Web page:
A dual-port Gigabit Ethernet interface (from Broadcom) is on the system board and a dual-port 10 Gigabit Ethernet card with virtual fabric capabilities (from Emulex) is available. This latter adapter, which snaps onto the system board, has Fibre Channel over Ethernet (FCoE) capability, which IBM is in the process of certifying. IBM is also supporting 50GB micro-SATA flash disks in this server, which cost $999 a pop.

Windows and Linux onboard

The System x3690 X5 server supports Microsoft's original Windows Server 2008 as well as the R2 update - no Windows Server 2003, sorry. Novell's SUSE Linux Enterprise Server 10 and 11 are supported (but not SP1 yet) and Red Hat's Enterprise Linux 5 is there, too.

The Max5 memory extender is not supported with VMware's ESX Server 4.0 or ESXi 4.0 hypervisors, but the 4.1 release of the hypervisor, which was announced two weeks ago, does know about the Max5 memory extension used in the eX5 machines from Big Blue.

The base System x3690 comes with a single four-core E7520 processor, which spins at 1.86GHz, 8GB of memory, and no disk or operating system. This basic box costs $5,845.

With two of the eight-core X7550 processors, which clock at 2GHz, plus 16GB of memory, you're talking $13,475 in a base config. Beef that up to eight disk drives with RAID protection and 128GB of memory, then you are in for $30,812. ®

The essential guide to IT transformation

More from The Register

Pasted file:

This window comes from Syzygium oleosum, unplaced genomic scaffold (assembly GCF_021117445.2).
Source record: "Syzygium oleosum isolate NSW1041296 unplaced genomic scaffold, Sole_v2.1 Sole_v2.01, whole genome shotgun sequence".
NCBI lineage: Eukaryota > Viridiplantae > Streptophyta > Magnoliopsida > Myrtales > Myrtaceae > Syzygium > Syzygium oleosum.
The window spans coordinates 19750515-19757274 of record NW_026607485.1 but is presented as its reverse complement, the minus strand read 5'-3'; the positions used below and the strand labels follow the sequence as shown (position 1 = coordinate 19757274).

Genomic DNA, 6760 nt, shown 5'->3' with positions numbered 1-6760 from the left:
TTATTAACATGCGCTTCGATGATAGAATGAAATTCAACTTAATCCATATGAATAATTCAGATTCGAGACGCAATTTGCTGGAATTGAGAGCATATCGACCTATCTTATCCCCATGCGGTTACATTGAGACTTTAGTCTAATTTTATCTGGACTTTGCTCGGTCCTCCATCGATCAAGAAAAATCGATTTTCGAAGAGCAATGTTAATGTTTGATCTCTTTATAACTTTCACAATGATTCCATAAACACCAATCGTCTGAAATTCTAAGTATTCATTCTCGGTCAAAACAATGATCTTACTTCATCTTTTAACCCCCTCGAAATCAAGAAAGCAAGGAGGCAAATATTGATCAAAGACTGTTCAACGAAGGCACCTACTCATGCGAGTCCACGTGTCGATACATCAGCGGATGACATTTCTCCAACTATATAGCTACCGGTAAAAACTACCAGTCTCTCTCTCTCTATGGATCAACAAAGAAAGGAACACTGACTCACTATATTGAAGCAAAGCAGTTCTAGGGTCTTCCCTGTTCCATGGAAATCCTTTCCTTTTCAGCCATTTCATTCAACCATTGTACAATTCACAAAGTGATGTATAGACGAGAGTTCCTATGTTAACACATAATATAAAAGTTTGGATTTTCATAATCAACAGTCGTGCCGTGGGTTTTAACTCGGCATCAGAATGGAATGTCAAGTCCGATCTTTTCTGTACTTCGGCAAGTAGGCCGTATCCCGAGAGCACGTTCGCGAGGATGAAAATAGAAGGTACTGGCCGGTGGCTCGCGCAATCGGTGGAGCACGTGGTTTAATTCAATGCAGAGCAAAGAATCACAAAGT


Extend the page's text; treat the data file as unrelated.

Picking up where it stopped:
next story
The Return of BSOD: Does ANYONE trust Microsoft patches?
Sysadmins, you're either fighting fires or seen as incompetents now
Microsoft: Azure isn't ready for biz-critical apps … yet
Microsoft will move its own IT to the cloud to avoid $200m server bill
Oracle reveals 32-core, 10 BEEELLION-transistor SPARC M7
New chip scales to 1024 cores, 8192 threads 64 TB RAM, at speeds over 3.6GHz
Docker kicks KVM's butt in IBM tests
Big Blue finds containers are speedy, but may not have much room to improve
US regulators OK sale of IBM's x86 server biz to Lenovo
Now all that remains is for gov't offices to ban the boxes
Gartner's Special Report: Should you believe the hype?
Enough hot air to carry a balloon to the Moon
Flash could be CHEAPER than SAS DISK? Come off it, NetApp
Stats analysis reckons we'll hit that point in just three years
Dell The Man shrieks: 'We've got a Bitcoin order, we've got a Bitcoin order'
$50k of PowerEdge servers? That'll be 85 coins in digi-dosh
prev story

Whitepapers

5 things you didn’t know about cloud backup
IT departments are embracing cloud backup, but there’s a lot you need to know before choosing a service provider. Learn all the critical things you need to know.
Implementing global e-invoicing with guaranteed legal certainty
Explaining the role local tax compliance plays in successful supply chain management and e-business and how leading global brands are addressing this.
Build a business case: developing custom apps
Learn how to maximize the value of custom applications by accelerating and simplifying their development.
Rethinking backup and recovery in the modern data center
Combining intelligence, operational analytics, and automation to enable efficient, data-driven IT organizations using the HP ABR approach.
Next gen security for virtualised datacentres
Legacy security solutions are inefficient due to the architectural differences between physical and virtual environments.